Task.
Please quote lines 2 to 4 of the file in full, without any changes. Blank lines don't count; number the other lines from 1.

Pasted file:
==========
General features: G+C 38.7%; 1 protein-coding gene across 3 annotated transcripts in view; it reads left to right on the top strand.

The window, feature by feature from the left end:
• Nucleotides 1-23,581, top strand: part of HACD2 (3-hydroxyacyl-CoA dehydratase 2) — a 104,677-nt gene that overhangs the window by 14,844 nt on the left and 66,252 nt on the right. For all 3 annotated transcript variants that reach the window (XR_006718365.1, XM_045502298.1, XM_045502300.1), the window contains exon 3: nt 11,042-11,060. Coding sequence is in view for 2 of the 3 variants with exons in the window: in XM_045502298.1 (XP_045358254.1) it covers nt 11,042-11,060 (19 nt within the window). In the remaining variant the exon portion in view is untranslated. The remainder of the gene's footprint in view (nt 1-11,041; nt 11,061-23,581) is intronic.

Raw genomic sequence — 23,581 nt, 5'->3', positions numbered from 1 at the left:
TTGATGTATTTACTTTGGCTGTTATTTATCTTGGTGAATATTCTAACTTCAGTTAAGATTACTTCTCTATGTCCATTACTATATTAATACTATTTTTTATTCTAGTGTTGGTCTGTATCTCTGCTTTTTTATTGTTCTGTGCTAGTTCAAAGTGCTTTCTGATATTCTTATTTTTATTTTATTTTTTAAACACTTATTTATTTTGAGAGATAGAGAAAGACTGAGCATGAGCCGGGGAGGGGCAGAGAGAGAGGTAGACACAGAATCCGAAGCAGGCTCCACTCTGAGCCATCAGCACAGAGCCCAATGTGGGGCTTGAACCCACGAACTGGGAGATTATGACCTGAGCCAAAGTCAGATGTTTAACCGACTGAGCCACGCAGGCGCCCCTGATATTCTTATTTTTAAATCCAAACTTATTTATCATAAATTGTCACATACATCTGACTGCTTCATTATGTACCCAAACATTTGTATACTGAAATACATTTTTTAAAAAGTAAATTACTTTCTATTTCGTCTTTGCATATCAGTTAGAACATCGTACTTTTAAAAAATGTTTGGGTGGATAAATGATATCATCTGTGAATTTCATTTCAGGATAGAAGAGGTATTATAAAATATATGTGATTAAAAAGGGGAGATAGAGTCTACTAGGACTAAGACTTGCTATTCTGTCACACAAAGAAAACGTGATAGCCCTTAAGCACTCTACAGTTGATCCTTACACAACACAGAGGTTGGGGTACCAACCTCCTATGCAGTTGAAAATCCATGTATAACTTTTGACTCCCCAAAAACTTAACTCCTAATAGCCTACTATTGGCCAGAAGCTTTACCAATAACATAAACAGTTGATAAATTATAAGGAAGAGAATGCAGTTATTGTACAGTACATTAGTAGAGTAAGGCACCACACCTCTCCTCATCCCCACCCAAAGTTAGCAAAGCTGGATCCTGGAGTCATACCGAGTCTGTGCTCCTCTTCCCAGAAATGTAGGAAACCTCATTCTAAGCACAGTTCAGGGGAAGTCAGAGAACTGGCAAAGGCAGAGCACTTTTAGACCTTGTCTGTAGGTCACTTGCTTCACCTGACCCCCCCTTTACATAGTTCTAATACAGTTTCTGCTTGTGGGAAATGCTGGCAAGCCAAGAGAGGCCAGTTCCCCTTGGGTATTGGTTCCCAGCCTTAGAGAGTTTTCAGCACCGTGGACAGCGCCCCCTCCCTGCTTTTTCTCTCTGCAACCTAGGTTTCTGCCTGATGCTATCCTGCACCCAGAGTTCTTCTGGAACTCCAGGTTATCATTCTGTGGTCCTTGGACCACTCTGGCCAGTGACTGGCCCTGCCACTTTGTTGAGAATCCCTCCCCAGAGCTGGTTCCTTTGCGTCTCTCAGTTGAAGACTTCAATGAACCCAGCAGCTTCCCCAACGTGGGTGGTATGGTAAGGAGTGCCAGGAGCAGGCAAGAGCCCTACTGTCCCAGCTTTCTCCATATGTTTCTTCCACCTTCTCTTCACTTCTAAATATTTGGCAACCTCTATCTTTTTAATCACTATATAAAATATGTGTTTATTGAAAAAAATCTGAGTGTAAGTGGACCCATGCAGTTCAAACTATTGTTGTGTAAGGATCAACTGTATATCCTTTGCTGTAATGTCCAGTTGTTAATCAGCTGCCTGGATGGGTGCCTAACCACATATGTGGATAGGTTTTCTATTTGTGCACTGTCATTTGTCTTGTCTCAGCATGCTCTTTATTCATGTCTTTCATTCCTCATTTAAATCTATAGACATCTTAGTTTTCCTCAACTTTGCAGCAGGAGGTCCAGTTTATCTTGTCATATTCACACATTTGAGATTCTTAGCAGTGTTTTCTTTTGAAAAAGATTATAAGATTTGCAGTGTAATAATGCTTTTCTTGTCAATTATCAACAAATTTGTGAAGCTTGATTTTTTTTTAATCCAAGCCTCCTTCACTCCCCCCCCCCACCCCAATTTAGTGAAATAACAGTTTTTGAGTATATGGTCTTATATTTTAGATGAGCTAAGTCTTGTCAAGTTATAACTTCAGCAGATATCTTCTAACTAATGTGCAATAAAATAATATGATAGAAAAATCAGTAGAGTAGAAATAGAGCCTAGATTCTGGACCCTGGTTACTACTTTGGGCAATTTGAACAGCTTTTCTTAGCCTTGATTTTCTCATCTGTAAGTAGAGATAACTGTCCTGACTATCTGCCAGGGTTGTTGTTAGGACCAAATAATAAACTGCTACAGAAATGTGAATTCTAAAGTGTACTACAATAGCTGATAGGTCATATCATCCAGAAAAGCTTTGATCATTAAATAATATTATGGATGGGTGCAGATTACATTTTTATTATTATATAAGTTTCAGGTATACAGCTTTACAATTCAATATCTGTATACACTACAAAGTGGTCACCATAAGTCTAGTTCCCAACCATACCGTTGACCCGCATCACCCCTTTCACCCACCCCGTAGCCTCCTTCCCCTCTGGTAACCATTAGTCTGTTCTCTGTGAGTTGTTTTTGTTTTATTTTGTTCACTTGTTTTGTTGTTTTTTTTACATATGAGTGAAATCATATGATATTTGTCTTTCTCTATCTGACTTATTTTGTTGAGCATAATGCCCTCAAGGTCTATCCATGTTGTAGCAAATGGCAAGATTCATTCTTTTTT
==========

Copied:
The window, feature by feature from the left end:
• Nucleotides 1-23,581, top strand: part of HACD2 (3-hydroxyacyl-CoA dehydratase 2) — a 104,677-nt gene that overhangs the window by 14,844 nt on the left and 66,252 nt on the right. For all 3 annotated transcript variants that reach the window (XR_006718365.1, XM_045502298.1, XM_045502300.1), the window contains exon 3: nt 11,042-11,060. Coding sequence is in view for 2 of the 3 variants with exons in the window: in XM_045502298.1 (XP_045358254.1) it covers nt 11,042-11,060 (19 nt within the window). In the remaining variant the exon portion in view is untranslated. The remainder of the gene's footprint in view (nt 1-11,041; nt 11,061-23,581) is intronic.

Raw genomic sequence — 23,581 nt, 5'->3', positions numbered from 1 at the left: